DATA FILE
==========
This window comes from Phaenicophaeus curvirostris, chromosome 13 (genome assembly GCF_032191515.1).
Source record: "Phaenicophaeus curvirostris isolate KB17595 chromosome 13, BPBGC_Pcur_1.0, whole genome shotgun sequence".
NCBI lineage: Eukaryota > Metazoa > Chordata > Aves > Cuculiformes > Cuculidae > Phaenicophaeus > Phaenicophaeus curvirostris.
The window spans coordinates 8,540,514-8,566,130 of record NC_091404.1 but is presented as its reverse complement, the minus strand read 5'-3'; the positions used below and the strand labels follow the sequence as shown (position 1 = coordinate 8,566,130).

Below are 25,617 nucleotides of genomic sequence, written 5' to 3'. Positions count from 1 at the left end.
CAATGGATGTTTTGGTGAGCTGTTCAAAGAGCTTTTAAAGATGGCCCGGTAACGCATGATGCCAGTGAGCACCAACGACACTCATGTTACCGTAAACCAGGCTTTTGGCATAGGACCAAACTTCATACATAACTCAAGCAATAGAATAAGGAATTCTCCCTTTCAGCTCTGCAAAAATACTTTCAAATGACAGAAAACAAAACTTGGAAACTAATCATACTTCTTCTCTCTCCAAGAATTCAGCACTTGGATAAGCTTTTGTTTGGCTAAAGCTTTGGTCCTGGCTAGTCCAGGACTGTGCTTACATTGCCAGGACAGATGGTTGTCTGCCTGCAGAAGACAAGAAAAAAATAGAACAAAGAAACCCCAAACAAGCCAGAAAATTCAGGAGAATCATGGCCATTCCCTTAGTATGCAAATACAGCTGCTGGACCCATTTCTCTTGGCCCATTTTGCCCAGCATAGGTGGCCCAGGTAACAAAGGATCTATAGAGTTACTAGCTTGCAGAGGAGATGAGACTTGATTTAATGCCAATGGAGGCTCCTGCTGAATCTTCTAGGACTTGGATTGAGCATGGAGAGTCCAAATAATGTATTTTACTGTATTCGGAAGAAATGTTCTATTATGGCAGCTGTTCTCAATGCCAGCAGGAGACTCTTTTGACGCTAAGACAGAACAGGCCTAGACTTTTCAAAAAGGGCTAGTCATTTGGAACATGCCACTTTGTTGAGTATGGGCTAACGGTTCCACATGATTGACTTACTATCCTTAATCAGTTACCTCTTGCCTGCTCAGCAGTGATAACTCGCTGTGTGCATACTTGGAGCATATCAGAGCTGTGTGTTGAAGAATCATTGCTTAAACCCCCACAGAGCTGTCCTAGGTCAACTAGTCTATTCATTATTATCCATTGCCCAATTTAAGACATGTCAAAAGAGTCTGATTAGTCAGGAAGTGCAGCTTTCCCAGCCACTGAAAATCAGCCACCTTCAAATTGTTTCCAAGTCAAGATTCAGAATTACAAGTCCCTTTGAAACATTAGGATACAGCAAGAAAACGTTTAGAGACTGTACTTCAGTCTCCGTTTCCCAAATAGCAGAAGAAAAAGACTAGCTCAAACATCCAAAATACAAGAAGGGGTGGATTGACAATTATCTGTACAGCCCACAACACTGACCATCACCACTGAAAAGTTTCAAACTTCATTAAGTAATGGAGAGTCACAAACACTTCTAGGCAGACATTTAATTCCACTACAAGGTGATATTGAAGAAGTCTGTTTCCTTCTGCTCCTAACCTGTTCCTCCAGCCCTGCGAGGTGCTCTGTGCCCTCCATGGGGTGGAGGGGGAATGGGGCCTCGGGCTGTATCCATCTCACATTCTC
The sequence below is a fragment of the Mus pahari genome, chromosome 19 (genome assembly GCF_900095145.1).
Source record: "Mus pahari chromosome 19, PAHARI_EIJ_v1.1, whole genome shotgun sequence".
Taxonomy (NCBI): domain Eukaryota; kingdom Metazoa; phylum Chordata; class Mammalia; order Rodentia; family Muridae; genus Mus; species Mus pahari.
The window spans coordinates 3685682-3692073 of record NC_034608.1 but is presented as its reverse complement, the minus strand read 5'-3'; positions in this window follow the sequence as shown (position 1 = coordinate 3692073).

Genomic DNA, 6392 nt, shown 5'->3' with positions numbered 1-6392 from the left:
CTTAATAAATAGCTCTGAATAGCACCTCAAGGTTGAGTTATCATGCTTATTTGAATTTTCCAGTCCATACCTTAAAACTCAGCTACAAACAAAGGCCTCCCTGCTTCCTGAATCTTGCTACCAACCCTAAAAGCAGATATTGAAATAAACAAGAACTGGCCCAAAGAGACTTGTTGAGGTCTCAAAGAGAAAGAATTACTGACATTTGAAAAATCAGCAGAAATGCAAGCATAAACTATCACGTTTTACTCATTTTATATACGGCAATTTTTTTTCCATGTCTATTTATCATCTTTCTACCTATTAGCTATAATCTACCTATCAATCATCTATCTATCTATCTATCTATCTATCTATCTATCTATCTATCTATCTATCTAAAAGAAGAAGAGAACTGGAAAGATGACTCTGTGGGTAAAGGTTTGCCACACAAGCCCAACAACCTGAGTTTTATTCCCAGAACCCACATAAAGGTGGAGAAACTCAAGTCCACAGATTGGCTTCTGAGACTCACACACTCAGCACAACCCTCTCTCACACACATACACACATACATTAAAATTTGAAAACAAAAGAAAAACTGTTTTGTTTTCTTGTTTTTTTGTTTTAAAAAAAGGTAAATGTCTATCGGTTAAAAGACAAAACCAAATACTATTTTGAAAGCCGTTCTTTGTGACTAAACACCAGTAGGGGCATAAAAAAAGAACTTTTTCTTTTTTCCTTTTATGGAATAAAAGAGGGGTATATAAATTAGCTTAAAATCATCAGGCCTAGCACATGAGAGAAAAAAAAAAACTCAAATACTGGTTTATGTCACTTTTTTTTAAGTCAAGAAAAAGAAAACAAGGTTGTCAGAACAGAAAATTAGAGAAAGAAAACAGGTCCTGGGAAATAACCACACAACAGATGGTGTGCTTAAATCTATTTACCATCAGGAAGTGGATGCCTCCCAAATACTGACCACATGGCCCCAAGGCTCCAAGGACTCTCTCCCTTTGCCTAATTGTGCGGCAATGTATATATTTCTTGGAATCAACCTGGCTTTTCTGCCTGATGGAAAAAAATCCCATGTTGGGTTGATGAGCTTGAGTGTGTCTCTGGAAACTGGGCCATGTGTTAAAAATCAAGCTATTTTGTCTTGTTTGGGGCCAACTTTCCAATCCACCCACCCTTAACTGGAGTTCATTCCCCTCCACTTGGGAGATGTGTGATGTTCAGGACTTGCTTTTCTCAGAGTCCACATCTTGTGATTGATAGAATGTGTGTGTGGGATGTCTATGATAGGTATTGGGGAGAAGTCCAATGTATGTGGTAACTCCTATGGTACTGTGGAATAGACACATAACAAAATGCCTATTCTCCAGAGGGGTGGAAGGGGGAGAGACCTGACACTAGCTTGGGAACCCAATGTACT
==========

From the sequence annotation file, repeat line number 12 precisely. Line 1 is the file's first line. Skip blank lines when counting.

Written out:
CTTAATAAATAGCTCTGAATAGCACCTCAAGGTTGAGTTATCATGCTTATTTGAATTTTCCAGTCCATACCTTAAAACTCAGCTACAAACAAAGGCCTCCCTGCTTCCTGAATCTTGCTACCAACCCTAAAAGCAGATATTGAAATAAACAAGAACTGGCCCAAAGAGACTTGTTGAGGTCTCAAAGAGAAAGAATTACTGACATTTGAAAAATCAGCAGAAATGCAAGCATAAACTATCACGTTTTACTCATTTTATATACGGCAATTTTTTTTCCATGTCTATTTATCATCTTTCTACCTATTAGCTATAATCTACCTATCAATCATCTATCTATCTATCTATCTATCTATCTATCTATCTATCTATCTATCTATCTAAAAGAAGAAGAGAACTGGAAAGATGACTCTGTGGGTAAAGGTTTGCCACACAAGCCCAACAACCTGAGTTTTATTCCCAGAACCCACATAAAGGTGGAGAAACTCAAGTCCACAGATTGGCTTCTGAGACTCACACACTCAGCACAACCCTCTCTCACACACATACACACATACATTAAAATTTGAAAACAAAAGAAAAACTGTTTTGTTTTCTTGTTTTTTTGTTTTAAAAAAAGGTAAATGTCTATCGGTTAAAAGACAAAACCAAATACTATTTTGAAAGCCGTTCTTTGTGACTAAACACCAGTAGGGGCATAAAAAAAGAACTTTTTCTTTTTTCCTTTTATGGAATAAAAGAGGGGTATATAAATTAGCTTAAAATCATCAGGCCTAGCACATGAGAGAAAAAAAAAAACTCAAATACTGGTTTATGTCACTTTTTTTTAAGTCAAGAAAAAGAAAACAAGGTTGTCAGAACAGAAAATTAGAGAAAGAAAACAGGTCCTGGGAAATAACCACACAACAGATGGTGTGCTTAAATCTATTTACCATCAGGAAGTGGATGCCTCCCAAATACTGACCACATGGCCCCAAGGCTCCAAGGACTCTCTCCCTTTGCCTAATTGTGCGGCAATGTATATATTTCTTGGAATCAACCTGGCTTTTCTGCCTGATGGAAAAAAATCCCATGTTGGGTTGATGAGCTTGAGTGTGTCTCTGGAAACTGGGCCATGTGTTAAAAATCAAGCTATTTTGTCTTGTTTGGGGCCAACTTTCCAATCCACCCACCCTTAACTGGAGTTCATTCCCCTCCACTTGGGAGATGTGTGATGTTCAGGACTTGCTTTTCTCAGAGTCCACATCTTGTGATTGATAGAATGTGTGTGTGGGATGTCTATGATAGGTATTGGGGAGAAGTCCAATGTATGTGGTAACTCCTATGGTACTGTGGAATAGACACATAACAAAATGCCTATTCTCCAGAGGGGTGGAAGGGGGAGAGACCTGACACTAGCTTGGGAACCCAATGTACT